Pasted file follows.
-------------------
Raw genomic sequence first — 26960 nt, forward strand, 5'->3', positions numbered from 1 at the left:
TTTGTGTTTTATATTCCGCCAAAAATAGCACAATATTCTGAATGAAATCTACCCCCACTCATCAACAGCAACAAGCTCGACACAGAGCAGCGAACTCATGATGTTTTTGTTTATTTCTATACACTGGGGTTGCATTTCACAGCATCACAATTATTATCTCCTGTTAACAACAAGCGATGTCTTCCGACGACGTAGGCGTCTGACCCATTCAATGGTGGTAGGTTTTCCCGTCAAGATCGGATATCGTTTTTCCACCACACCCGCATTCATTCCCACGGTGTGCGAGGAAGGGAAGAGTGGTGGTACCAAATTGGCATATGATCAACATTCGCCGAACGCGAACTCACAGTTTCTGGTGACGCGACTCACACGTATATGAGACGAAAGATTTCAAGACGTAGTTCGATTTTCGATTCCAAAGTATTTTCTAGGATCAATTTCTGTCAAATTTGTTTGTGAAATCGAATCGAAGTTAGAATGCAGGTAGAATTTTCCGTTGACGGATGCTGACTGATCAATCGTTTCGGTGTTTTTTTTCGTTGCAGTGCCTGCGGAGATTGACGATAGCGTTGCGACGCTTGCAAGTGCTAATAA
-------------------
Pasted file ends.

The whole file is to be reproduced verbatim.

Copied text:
Raw genomic sequence first — 26960 nt, forward strand, 5'->3', positions numbered from 1 at the left:
TTTGTGTTTTATATTCCGCCAAAAATAGCACAATATTCTGAATGAAATCTACCCCCACTCATCAACAGCAACAAGCTCGACACAGAGCAGCGAACTCATGATGTTTTTGTTTATTTCTATACACTGGGGTTGCATTTCACAGCATCACAATTATTATCTCCTGTTAACAACAAGCGATGTCTTCCGACGACGTAGGCGTCTGACCCATTCAATGGTGGTAGGTTTTCCCGTCAAGATCGGATATCGTTTTTCCACCACACCCGCATTCATTCCCACGGTGTGCGAGGAAGGGAAGAGTGGTGGTACCAAATTGGCATATGATCAACATTCGCCGAACGCGAACTCACAGTTTCTGGTGACGCGACTCACACGTATATGAGACGAAAGATTTCAAGACGTAGTTCGATTTTCGATTCCAAAGTATTTTCTAGGATCAATTTCTGTCAAATTTGTTTGTGAAATCGAATCGAAGTTAGAATGCAGGTAGAATTTTCCGTTGACGGATGCTGACTGATCAATCGTTTCGGTGTTTTTTTTCGTTGCAGTGCCTGCGGAGATTGACGATAGCGTTGCGACGCTTGCAAGTGCTAATAA